What do you make of the music industry today as you try to navigate your way through essentially uncharted territory?
It’s wild. It’s the Wild West. If you look for the last real Wild West period of music, it was probably the changeover from singles to LPs when the Beatles were the focus. So as a business, we haven’t been in this position for almost 50 years. Everything has just melted.
Where would you pinpoint the current shift getting under way? The turn of the century?
I first thought of it in the late 1990s, but I didn’t know what it meant. It was a cyclical downturn, the looking in at the lens. I’m sort of a music historian, so when the boy bands came in hard [Backstreet Boys, ’NSync, et al.], I thought, “It’s the Jackson 5 and the Osmonds again. It’ll last 2 or 3 years, burn itself through, and then go away.”
But if you had certain social qualifications and could become a reality TV star, then your musicianship became part of a bigger story. You saw a massive shift at the end of the ’90s in terms of how information was being shared, and it changed the way stars were evaluated. Once you go down that rabbit hole, you’re not coming back out. You’re not going to have James Taylor there in a blue jean jacket just playing guitar. Those days are over. There’s got to be something else; either you’ve got to have a problem or a hot girlfriend.
And that changed the emphasis focus. I’d been complaining to someone about something of mine that hadn’t been appreciated, and they said, “Hey, you’re supposed to be good. You being good is not noteworthy. We’re only going to notice if there’s something else. Whatever your horizon point is, if you’re above it, then maybe we’ll pay attention.”
As an artist still interested in creating and distributing new music, what do you do in this era? What do your goals become? Do you build your own world?
You build your own world with your own rules. And people will visit it, believe me.
How do I ascertain success in the modern era? I just feel it. I have to feel it. There’s more positive energy around Smashing Pumpkins now than there’s been probably since the mid-’90s. I can just feel the way people are interrelating with me.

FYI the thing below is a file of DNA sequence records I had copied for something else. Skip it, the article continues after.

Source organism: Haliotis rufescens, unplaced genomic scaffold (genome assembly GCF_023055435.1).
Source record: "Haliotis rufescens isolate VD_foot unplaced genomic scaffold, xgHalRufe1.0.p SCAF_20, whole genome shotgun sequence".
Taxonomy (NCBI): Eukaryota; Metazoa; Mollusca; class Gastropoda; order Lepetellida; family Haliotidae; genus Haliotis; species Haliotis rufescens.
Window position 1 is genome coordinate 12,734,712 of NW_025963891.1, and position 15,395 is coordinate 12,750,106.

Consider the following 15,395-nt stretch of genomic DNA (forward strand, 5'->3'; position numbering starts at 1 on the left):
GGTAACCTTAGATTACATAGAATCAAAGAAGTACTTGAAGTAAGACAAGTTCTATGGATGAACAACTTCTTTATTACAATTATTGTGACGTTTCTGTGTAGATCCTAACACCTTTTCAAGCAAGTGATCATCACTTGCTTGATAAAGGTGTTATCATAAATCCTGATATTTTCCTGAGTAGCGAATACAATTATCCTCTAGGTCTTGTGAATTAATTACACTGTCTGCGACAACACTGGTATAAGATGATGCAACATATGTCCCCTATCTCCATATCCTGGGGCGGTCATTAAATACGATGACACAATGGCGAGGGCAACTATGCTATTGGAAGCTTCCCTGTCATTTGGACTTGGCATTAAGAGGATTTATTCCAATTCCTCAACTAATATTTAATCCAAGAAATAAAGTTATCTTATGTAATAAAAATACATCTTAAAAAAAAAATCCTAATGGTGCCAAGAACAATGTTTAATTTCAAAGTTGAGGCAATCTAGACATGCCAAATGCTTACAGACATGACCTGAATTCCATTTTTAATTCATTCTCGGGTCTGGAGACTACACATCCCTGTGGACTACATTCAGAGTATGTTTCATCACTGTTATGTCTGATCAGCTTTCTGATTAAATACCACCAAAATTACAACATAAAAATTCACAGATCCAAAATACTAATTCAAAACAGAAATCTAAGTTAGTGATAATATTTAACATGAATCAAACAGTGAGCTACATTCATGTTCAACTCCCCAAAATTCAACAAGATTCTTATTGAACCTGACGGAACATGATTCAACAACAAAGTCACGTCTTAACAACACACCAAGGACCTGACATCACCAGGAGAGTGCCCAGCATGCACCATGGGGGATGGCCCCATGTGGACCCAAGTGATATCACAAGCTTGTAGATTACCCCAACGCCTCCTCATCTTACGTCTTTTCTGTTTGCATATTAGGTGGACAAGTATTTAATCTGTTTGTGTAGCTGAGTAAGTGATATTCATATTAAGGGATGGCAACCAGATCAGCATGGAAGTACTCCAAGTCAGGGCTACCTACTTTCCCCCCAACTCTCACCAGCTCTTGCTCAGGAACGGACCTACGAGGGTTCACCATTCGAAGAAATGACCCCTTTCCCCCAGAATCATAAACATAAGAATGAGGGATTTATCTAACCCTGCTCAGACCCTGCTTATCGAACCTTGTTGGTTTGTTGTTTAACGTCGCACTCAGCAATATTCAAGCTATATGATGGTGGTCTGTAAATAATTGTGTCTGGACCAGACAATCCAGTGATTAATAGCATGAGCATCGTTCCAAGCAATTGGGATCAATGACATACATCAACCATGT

When people focus on personal, TMZ kind of stuff and not the music or the art, does that bother you?
What’s difficult is that I grew up in a value-based culture. It was about how you played guitar, what effects you used, your hair, your clothes. But now, how do you determine what something is worth? On MySpace, one band can have a million friends but can’t sell 5,000 records. Then you have another band that has 100,000 friends, and it sells 60,000 records. So whose friends are better friends?
When we were on MySpace, we found a 100:1 ratio of friends to albums sold. 100:1! If you’re a reasonable person, you step back and say, “What is it to those other 99 people that we’re not doing right? What are we doing wrong?” I would ask fans, “Did you buy the new album?” They’d say, “No.” “Why?” “I don’t know, I heard it wasn’t any good.” And then I’d ask, “How did you know it was out?” “Oh, I knew it was out right away because you guys sent me an e-mail blast.” But the next person says, “Oh, I didn’t even know it was out.” And then the next person goes, “Yeah, I was interested in buying it, but you kept sending me e-mail blasts and it pissed me off. I got turned off.” So it’s hard to put stock into just one thing.
I had a Web guy for a while, not a very creative person, who ultimately got fired. At one point he wanted a raise, and I said to him, “You haven’t grown the Web site. When I write a song that becomes a hit song, I sell more tickets and more records. It’s a results-oriented business. So if 10,000 people visit the site every day and 6 months later there’s only 9,000 people visiting the site, that’s a real thing. I can’t guess what they’re thinking, I can just see the numbers.” He said, “Well, if you would visit the site more often or post something, then our numbers would go way up.” I replied, “Yeah, but there’s a reason they don’t put somebody on TV 24 hours a day. It’s the Scarcity Principle.”
You and I are both working with a quality business model. We say, “If you want it cheap and you want it trashy, go somewhere else. Here, we use better hot dogs — and our French fries take longer to make, but they’re worth the wait.” It’s a quality issue.
So let’s say you have an article series about subwoofers, and your readership goes up and Web hits go up. The smart guy will say, “Well, let’s do more of that.” But you’re not going to give the whole magazine over to that topic. You’ve got to pick your spots.
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